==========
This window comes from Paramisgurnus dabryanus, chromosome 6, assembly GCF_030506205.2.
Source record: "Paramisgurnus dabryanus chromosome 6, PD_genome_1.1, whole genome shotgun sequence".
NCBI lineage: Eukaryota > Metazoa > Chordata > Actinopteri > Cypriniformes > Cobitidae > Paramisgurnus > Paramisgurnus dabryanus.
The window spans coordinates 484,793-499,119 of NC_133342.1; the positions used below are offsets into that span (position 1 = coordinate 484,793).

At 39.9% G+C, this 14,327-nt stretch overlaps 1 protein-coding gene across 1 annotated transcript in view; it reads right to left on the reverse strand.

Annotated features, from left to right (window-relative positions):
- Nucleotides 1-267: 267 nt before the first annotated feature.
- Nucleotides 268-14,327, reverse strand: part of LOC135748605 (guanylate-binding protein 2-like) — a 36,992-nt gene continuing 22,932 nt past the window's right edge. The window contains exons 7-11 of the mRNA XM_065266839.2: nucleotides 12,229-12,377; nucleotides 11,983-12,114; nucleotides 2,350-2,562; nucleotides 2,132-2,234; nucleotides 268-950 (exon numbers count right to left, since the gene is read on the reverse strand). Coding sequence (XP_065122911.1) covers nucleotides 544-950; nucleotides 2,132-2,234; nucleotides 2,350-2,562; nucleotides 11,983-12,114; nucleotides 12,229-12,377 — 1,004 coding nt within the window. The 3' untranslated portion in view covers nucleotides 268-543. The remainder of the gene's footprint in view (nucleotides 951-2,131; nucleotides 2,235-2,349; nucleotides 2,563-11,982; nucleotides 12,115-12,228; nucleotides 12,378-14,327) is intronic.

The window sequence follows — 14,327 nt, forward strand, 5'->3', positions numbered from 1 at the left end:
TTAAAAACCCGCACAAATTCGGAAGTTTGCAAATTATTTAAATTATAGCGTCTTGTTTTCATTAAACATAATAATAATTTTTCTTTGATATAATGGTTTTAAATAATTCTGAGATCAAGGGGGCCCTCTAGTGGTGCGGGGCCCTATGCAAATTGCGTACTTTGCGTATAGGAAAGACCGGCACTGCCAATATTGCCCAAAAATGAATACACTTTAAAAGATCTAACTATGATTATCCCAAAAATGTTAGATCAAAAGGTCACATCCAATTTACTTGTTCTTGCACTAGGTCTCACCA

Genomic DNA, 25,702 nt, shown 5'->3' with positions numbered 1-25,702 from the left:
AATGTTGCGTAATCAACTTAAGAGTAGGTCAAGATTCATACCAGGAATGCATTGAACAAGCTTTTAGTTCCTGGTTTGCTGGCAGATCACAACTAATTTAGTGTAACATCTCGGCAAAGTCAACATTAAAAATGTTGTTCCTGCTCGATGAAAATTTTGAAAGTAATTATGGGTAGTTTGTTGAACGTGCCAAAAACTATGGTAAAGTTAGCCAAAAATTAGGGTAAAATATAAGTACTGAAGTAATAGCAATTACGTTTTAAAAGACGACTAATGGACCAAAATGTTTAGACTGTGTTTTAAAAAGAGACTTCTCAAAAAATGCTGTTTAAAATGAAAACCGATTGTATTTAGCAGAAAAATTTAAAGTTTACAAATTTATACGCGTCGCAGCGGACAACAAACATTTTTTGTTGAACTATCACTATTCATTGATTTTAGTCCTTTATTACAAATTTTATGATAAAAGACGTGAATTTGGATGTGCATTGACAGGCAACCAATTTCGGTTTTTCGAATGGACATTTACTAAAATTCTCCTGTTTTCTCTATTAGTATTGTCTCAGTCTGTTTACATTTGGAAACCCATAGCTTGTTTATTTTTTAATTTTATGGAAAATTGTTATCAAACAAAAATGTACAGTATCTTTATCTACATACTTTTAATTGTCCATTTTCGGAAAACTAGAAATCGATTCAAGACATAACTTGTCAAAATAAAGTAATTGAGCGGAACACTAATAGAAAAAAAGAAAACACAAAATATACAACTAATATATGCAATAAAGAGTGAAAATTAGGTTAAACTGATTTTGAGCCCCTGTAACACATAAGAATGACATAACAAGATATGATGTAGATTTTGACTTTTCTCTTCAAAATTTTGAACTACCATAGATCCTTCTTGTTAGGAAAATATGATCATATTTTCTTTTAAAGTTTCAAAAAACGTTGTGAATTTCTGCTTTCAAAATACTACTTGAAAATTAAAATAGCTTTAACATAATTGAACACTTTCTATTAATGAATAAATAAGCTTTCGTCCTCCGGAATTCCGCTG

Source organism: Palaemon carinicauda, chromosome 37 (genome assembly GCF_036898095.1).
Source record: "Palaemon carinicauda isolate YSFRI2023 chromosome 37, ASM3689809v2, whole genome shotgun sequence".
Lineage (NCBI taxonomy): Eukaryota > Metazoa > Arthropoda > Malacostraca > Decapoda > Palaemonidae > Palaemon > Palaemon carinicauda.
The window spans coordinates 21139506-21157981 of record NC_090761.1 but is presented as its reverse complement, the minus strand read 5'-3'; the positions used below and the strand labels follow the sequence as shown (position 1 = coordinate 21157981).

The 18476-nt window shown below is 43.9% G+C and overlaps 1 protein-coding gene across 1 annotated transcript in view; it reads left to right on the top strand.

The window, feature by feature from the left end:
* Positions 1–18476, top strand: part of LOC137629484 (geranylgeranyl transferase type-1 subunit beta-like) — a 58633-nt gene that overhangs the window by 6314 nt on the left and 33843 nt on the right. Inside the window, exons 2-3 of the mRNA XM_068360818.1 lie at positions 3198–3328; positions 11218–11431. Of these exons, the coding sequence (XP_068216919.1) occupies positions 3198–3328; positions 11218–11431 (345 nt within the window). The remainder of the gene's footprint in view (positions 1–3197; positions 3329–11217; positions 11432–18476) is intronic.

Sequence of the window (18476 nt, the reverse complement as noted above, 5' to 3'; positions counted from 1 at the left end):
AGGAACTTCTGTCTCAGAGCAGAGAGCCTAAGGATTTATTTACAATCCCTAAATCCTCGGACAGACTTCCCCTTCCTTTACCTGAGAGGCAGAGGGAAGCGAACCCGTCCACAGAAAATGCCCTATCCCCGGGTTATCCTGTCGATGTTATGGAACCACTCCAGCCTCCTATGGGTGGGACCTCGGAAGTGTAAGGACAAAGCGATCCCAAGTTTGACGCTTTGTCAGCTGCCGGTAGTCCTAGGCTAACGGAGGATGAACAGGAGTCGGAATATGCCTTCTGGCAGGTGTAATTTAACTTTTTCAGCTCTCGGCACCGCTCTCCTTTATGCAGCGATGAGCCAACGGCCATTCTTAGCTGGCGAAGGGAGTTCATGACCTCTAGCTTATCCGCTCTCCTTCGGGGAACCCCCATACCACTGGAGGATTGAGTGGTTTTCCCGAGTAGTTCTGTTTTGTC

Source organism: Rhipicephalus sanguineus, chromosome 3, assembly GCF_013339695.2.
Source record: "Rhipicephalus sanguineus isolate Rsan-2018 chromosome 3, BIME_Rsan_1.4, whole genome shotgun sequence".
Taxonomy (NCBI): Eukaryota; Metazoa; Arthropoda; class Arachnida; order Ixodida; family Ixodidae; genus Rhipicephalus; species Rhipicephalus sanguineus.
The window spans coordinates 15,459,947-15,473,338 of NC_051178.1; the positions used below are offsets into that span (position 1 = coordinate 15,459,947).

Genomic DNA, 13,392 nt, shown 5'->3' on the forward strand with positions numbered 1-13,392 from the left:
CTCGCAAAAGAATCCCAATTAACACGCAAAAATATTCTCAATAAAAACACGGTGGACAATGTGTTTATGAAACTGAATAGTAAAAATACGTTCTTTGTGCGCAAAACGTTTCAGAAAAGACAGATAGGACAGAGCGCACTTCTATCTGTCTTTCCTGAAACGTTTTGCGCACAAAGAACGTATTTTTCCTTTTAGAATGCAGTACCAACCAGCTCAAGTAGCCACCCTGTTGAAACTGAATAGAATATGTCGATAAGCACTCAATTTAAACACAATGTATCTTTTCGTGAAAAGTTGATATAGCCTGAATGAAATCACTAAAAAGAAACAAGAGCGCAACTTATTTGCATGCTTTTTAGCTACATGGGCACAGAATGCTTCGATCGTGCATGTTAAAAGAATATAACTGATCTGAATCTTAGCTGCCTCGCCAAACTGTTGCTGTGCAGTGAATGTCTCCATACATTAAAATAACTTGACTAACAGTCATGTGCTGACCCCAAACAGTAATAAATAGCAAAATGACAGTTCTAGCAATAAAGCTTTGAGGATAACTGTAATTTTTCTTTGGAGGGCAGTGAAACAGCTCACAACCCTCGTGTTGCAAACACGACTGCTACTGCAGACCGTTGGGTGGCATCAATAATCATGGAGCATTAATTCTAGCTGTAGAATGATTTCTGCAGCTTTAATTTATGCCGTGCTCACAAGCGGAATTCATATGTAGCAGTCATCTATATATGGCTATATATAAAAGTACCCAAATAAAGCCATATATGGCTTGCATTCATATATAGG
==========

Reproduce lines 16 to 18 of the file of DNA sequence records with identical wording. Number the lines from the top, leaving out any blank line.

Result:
The window spans coordinates 21139506-21157981 of record NC_090761.1 but is presented as its reverse complement, the minus strand read 5'-3'; the positions used below and the strand labels follow the sequence as shown (position 1 = coordinate 21157981).

The 18476-nt window shown below is 43.9% G+C and overlaps 1 protein-coding gene across 1 annotated transcript in view; it reads left to right on the top strand.

The window, feature by feature from the left end: